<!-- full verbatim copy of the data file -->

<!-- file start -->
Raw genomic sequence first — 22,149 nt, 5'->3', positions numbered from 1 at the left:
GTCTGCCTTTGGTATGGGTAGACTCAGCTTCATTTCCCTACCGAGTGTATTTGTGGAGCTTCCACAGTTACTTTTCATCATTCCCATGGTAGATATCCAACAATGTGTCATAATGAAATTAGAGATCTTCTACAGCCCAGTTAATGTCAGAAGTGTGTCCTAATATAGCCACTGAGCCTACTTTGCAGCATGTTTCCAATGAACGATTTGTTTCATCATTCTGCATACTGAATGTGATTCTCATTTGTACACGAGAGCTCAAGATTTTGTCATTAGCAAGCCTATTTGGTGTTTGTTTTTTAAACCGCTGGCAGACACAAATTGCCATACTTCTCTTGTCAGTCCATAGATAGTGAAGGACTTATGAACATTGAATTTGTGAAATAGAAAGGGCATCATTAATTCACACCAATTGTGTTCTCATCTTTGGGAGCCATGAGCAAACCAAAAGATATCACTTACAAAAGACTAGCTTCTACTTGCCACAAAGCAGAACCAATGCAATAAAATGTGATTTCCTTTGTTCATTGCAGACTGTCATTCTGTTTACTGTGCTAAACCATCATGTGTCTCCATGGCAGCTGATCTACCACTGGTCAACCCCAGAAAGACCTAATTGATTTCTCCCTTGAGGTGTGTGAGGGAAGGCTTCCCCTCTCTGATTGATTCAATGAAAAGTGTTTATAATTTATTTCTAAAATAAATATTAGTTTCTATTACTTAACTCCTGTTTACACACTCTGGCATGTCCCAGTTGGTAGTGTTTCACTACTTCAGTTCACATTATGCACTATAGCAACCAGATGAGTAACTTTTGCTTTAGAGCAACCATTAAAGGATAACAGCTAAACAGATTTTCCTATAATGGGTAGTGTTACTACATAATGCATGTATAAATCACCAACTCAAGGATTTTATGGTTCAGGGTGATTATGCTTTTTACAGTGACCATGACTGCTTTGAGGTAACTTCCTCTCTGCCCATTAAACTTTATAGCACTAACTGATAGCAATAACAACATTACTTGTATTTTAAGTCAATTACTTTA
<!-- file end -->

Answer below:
Raw genomic sequence first — 22,149 nt, 5'->3', positions numbered from 1 at the left:
GTCTGCCTTTGGTATGGGTAGACTCAGCTTCATTTCCCTACCGAGTGTATTTGTGGAGCTTCCACAGTTACTTTTCATCATTCCCATGGTAGATATCCAACAATGTGTCATAATGAAATTAGAGATCTTCTACAGCCCAGTTAATGTCAGAAGTGTGTCCTAATATAGCCACTGAGCCTACTTTGCAGCATGTTTCCAATGAACGATTTGTTTCATCATTCTGCATACTGAATGTGATTCTCATTTGTACACGAGAGCTCAAGATTTTGTCATTAGCAAGCCTATTTGGTGTTTGTTTTTTAAACCGCTGGCAGACACAAATTGCCATACTTCTCTTGTCAGTCCATAGATAGTGAAGGACTTATGAACATTGAATTTGTGAAATAGAAAGGGCATCATTAATTCACACCAATTGTGTTCTCATCTTTGGGAGCCATGAGCAAACCAAAAGATATCACTTACAAAAGACTAGCTTCTACTTGCCACAAAGCAGAACCAATGCAATAAAATGTGATTTCCTTTGTTCATTGCAGACTGTCATTCTGTTTACTGTGCTAAACCATCATGTGTCTCCATGGCAGCTGATCTACCACTGGTCAACCCCAGAAAGACCTAATTGATTTCTCCCTTGAGGTGTGTGAGGGAAGGCTTCCCCTCTCTGATTGATTCAATGAAAAGTGTTTATAATTTATTTCTAAAATAAATATTAGTTTCTATTACTTAACTCCTGTTTACACACTCTGGCATGTCCCAGTTGGTAGTGTTTCACTACTTCAGTTCACATTATGCACTATAGCAACCAGATGAGTAACTTTTGCTTTAGAGCAACCATTAAAGGATAACAGCTAAACAGATTTTCCTATAATGGGTAGTGTTACTACATAATGCATGTATAAATCACCAACTCAAGGATTTTATGGTTCAGGGTGATTATGCTTTTTACAGTGACCATGACTGCTTTGAGGTAACTTCCTCTCTGCCCATTAAACTTTATAGCACTAACTGATAGCAATAACAACATTACTTGTATTTTAAGTCAATTACTTTA